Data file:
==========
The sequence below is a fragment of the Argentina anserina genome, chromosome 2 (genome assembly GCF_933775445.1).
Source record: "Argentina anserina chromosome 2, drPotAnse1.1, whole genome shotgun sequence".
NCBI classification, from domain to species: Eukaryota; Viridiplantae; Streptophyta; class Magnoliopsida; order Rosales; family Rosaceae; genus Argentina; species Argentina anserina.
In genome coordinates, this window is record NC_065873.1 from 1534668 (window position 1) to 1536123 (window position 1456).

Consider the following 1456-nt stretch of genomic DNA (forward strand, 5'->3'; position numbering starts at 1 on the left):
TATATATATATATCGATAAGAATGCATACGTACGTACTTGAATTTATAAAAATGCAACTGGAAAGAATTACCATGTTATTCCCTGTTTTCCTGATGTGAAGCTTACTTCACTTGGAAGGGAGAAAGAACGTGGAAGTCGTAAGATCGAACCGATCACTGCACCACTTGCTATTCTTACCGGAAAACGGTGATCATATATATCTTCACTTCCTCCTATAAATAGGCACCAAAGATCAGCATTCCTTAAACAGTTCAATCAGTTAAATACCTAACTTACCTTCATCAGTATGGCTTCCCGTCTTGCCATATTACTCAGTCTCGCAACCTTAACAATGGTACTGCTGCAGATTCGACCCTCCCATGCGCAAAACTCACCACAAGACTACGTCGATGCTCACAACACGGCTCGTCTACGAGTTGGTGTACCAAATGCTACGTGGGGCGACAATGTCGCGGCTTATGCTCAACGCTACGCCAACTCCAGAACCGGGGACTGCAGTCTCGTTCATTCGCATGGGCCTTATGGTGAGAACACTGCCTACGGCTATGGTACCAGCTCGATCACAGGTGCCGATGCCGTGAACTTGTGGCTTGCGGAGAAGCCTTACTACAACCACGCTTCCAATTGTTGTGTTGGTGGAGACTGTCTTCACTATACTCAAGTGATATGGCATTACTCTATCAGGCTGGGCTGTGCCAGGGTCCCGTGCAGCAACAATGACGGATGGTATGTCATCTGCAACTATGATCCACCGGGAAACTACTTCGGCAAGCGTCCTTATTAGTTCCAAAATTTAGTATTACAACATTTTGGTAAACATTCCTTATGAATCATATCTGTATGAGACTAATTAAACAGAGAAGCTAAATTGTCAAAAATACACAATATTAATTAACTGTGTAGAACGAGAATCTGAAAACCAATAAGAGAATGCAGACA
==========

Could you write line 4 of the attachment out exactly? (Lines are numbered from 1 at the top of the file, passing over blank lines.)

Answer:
In genome coordinates, this window is record NC_065873.1 from 1534668 (window position 1) to 1536123 (window position 1456).